The report by the foreign affairs committee acknowledged that the government was right to allow the use of armed guards on boats subject to certain conditions but it expressed concerns about what the accompanying guidelines omitted, saying the rules need to be tightened.
It pointed out that there are more than sixty firms offering armed maritime protection for the region and said the government “should not offload responsibility onto ship owners to deal with the most difficult aspects of handling private armed guards”.
There is a danger that unless unequivocal guidance is produced, then we may once again give pirates the upper hand. Peter Cook
It said “the guidance on the use of force, particularly lethal force, is very limited” and that the government must not leave guidance on the use of potentially lethal force “to private companies to agree upon”.
Yonhap Seoul, Korea January 2, 2012
The famous Korean Admiral Yi Sun-shin never battled Blackbeard, Calico Jack or Captain Kidd, but his distant descendants are now joining the struggle against 21st century sea wolves — on a freelance basis.
With Korea’s economy hinging on global trade, mostly seaborne, there is a clear requirement for maritime security. And with Korea’s military generating a pool of trained professionals, private military contractors (PMCs) are supplying the security demands of Korean merchant shipping.
These “sea marshals” are not easy to find. They are virtually invisible on the Internet (a considerable feat in itself). A meeting with an executive required an introduction from a private investigator. The executive asked to meet in a coffee shop rather than his office and declined to be photographed.
Lim Yong-beom was casually dressed and in his early 40s. Of average height, he has a gentle handshake, but when he removed his jacket, a Homeric physique was apparent beneath his shirt. Lim, a special forces veteran, is the chief intelligence officer of IntelEdge, a PMC founded in 2010 that provides maritime security, consulting, intelligence and specialized hardware.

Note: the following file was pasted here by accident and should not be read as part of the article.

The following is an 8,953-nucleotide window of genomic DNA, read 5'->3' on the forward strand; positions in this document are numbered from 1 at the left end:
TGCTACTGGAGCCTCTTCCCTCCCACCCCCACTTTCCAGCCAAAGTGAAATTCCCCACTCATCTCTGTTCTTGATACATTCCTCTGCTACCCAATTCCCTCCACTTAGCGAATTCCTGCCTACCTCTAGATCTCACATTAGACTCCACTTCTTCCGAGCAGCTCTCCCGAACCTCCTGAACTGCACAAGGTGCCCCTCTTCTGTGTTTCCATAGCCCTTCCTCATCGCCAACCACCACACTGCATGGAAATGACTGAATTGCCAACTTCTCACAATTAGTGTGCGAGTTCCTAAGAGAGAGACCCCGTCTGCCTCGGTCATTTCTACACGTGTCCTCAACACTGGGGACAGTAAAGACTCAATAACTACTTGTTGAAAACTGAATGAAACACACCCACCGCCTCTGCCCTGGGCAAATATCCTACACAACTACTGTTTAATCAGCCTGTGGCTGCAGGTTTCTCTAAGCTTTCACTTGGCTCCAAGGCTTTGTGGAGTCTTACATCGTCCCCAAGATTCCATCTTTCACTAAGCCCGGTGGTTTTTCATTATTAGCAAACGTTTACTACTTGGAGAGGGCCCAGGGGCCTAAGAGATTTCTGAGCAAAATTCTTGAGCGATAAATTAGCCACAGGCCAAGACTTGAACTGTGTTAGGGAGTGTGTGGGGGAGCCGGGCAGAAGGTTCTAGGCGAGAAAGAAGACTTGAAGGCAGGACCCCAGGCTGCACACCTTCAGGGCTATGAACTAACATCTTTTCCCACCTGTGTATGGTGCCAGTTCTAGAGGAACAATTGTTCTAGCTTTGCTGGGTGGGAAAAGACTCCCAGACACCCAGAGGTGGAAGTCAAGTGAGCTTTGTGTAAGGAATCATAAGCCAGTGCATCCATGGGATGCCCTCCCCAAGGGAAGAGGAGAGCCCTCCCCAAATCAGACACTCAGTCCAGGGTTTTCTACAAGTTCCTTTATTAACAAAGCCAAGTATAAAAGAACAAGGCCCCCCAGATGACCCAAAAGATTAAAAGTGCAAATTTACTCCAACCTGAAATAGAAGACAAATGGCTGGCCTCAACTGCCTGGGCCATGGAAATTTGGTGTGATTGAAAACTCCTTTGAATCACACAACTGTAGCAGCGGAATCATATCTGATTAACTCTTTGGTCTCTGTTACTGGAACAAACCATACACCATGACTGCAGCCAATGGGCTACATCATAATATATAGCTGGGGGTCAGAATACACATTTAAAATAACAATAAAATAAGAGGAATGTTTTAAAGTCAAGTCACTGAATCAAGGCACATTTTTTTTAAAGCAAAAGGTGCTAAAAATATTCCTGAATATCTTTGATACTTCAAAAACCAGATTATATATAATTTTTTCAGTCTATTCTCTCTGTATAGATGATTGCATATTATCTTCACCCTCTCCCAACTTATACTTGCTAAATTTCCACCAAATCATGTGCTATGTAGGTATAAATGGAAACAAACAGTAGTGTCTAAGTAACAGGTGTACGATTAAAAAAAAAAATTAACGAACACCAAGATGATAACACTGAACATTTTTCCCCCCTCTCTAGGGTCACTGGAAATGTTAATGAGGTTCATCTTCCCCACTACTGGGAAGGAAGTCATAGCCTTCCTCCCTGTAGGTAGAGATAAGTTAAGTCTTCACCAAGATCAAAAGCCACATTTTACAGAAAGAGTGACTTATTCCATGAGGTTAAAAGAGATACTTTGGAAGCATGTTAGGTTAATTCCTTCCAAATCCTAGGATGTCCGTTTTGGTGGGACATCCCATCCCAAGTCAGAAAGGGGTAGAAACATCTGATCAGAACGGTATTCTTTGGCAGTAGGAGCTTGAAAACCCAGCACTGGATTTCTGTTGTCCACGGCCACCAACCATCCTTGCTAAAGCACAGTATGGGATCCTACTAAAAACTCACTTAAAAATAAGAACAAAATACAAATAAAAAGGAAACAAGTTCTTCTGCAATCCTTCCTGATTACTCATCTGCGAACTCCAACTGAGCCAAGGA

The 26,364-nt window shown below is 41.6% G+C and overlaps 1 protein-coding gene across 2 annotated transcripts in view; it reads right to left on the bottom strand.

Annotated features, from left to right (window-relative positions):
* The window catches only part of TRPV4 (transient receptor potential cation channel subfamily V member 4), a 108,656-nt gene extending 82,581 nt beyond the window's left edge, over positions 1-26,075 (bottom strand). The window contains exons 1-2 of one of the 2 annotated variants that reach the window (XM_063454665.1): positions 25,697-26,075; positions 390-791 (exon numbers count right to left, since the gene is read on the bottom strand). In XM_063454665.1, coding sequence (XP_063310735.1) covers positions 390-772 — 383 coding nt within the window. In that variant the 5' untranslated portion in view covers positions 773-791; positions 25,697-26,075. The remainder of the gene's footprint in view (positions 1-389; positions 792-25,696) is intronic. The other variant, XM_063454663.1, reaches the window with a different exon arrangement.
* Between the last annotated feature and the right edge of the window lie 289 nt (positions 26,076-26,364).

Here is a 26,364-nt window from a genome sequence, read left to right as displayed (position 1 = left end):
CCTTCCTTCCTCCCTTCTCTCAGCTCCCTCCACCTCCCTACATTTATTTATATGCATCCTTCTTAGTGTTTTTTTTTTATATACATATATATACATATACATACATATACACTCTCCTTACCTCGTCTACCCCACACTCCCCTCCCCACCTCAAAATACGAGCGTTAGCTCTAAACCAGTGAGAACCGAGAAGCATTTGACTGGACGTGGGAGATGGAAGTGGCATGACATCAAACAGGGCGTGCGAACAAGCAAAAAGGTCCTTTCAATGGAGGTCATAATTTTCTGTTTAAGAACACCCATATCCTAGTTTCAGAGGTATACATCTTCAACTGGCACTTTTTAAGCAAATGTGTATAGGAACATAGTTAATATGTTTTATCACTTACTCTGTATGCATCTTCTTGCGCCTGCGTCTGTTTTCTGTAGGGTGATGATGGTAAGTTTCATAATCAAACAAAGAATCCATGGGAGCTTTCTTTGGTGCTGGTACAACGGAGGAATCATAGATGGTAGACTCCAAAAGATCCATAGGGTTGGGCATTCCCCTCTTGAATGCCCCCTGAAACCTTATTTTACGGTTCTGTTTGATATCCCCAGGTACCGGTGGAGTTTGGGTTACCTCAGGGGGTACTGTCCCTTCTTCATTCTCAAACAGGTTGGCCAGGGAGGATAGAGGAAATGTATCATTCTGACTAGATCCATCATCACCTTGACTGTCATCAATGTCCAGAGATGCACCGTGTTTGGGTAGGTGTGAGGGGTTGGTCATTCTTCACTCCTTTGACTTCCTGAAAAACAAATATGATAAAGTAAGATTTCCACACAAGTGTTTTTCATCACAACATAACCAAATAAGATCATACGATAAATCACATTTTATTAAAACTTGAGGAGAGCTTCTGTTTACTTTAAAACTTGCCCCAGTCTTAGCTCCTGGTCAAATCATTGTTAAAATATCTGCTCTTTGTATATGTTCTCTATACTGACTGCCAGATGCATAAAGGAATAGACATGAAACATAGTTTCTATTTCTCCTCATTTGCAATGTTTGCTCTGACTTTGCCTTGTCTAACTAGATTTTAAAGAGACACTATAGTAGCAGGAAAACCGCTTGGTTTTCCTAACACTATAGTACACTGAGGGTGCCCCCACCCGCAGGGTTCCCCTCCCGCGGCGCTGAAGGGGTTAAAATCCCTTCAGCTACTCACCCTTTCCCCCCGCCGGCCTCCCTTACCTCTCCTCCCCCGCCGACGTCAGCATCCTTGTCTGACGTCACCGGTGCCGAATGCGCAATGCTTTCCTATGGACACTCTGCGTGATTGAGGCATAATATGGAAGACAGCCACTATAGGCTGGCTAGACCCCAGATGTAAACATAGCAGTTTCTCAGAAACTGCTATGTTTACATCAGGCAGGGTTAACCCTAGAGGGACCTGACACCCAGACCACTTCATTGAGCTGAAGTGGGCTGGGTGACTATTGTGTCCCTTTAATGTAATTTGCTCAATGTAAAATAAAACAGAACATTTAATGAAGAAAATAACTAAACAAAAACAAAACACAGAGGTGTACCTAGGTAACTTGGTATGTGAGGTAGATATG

“We have around 20 regular contractors, all ex-Special Forces, and another 20 temporary, mostly British,” said Lim, whose post-military service experience with PMCs includes work in West Africa and the Middle East.
Korean sea marshals are recruited from veterans of the most elite units, Lim explained. These comprise the army special forces of the 707 Battalion (similar to the US Delta Force or British SAS); the naval commandos of SEAL-UDT, or Sea-Air-Land/Underwater Demolition teams (who won fame for the storming of the captured “Samho Dream” last January); and the operators of HID, or Headquarters Intelligence Detachment (a black operations unit so secret that the Ministry of National Defense denies its existence).
defenceWeb Thursday November 10, 2011
A private navy equipped with a fleet of patrol boats is scheduled to begin escorting ships through the Gulf of Aden early next year as private security forces take a growing role in the fight against piracy.
The venture has been organised by Convoy Escort Programme Ltd, and is backed by UK insurance and reinsurance broker Jardine Lloyd Thompson Group, Bloomberg reports. It is due to commence escorts in five months time.
“The bullet-proof boats will charge about US$30,000 per ship travelling in a convoy of around four vessels over three to four days,” Convoy Escort CEO Angus Campbell told Bloomberg.
“We are going to be a deterrent. We are not in the business of looking for trouble, but if anybody tries to attack a vessel we are escorting, our security teams will deploy force if they have to act in self defence.”
Convoy Escort will use seven ex-navy patrol boats, each with eight armed guards, costing US$30 million. The venture may expand to 11 boats, which will cost US$50 million. Campbell said venture funds, oil companies and marine insurers may invest in the business.
A private naval force was proposed over a year ago but encountered opposition over getting a state to register its ships. “Cyprus agreed to add the ships last month, following a US State Department’s veto for registration in the Marshall Islands,” Mr Campbell said.
In September the shipping industry called on the United Nations to create an armed military force to be deployed on vessels to counter the escalating menace from armed seaborne gangs